Appraisers research the age and sales history of the subject property, and then look at comparable homes (“Comps”) in your area. Comps are recently sold homes, located in the same or nearby neighborhood(s), with similar features such as square footage, number of bedrooms, size of the lot, etc. 

Depending on your home and your loan program, the appraisal might include an inspection of the interior of the home, or it might just be an assessment of the exterior along with recorded sales history in the area.

As a borrower, you will receive a copy of the appraisal if one was obtained.

Home inspections and home appraisals sound similar, but they have very different purposes.

Property appraisals are an estimate of a property's fair market value and look at the big picture of what affects a home's value which is not just the condition of the home but also the market and neighborhood sales activity.  While a leaking roof or foundation issues can affect value, they are not the sole consideration for an appraiser. The lender will advise if your mortgage loan application will require a Property Appraisal.

A Home Inspector is generally a construction expert. Identifying deferred maintenance and health & safety issues are more in line with home inspections. While these issues might not affect a home's value immediately, these problems can worsen over time.

Home Inspections give buyers confidence that the home they are buying has been well maintained. While the lender does not require an inspection, it is recommended that you get one. It is your chance to ask questions, get answers and, possibly, negotiate repairs or a lower sales price with a seller.


Yes, as the borrower you will receive a copy of the home appraisal if one was obtained.

The property appraisal is a thorough review of your new home. It takes a few days to schedule at the start of your transaction and may include a physical inspection of the subject property, the neighborhood, sales trends and more. Typically, you can expect to receive a final report within 10-14 days of order.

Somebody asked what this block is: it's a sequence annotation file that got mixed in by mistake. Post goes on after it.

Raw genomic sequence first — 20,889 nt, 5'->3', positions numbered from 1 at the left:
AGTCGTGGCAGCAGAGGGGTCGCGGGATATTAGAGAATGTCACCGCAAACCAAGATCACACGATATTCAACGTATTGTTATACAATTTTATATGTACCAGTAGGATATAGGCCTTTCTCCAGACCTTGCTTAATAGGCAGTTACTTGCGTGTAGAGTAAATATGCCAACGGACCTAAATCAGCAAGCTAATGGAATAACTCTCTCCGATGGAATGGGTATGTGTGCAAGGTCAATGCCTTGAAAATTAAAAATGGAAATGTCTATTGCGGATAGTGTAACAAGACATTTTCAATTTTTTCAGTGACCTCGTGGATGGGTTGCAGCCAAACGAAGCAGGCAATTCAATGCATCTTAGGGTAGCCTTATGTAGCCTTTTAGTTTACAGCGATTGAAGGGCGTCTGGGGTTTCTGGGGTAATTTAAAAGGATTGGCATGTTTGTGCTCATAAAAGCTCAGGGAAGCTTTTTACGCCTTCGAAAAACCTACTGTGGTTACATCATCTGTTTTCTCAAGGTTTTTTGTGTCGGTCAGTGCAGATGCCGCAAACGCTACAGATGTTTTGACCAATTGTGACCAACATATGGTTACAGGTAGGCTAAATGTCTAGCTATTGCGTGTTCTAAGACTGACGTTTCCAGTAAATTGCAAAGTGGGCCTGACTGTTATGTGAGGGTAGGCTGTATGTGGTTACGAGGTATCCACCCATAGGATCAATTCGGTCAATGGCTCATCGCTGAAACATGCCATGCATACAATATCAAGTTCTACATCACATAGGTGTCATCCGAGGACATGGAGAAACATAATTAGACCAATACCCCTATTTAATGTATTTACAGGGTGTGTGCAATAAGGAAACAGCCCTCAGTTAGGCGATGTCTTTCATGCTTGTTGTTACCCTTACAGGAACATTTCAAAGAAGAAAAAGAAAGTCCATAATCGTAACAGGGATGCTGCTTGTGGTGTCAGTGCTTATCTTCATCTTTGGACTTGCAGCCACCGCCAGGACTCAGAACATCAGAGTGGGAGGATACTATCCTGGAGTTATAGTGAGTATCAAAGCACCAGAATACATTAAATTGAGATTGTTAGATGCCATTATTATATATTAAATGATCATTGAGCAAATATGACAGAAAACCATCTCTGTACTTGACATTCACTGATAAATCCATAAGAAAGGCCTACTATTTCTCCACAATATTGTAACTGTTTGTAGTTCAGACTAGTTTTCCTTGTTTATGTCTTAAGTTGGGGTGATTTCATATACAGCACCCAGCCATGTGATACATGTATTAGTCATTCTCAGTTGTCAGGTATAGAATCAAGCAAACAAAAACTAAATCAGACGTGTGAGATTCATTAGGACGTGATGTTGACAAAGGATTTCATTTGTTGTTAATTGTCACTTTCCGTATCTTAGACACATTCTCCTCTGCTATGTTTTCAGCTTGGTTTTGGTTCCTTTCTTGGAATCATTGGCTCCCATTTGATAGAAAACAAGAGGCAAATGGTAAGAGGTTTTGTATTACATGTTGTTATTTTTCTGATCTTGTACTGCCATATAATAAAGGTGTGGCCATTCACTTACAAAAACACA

If your new home is appraised for more than the purchase price, it will not change the amount you borrow. Lenders look at sale prices and appraisals, then use the lower of the two to determine your down payment and loan program eligibility.

When your new home appraises for more than your purchase price, that's instant equity. You can feel more confident when you move in knowing that you immediately own more of your home. 

Closing Costs

Fees, closing costs, and taxes can vary from state to state and lender to lender. We want to ensure you get an accurate estimate as early as possible. Here are the most common groups of costs:

  • Third-party fees: Appraisals, credit reports, settlement/closing services, lender’s title insurance, surveys, tax service reporting, flood certification and possibly other services are required for your real estate transaction. Fees for these services are typically borrower expense, but in some instances can be negotiated to be paid by a seller or financed into the loan on refinance transactions.
  • Lender fees: These are fees associated with the work a lender performs to prepare, process, and fund your mortgage loan.

  • Property tax, insurance, and such: You might need to pre-pay some items that are due in the future. The most common are: 
    • Escrow Impounds: If you elect to set up an escrow account, you will have a deposit due for taxes and/or homeowner's insurance at the time of closing. These deposits ensure money is available for your property taxes and homeowner's insurance when they come due. To learn more about escrow accounts, visit our Escrow FAQ page.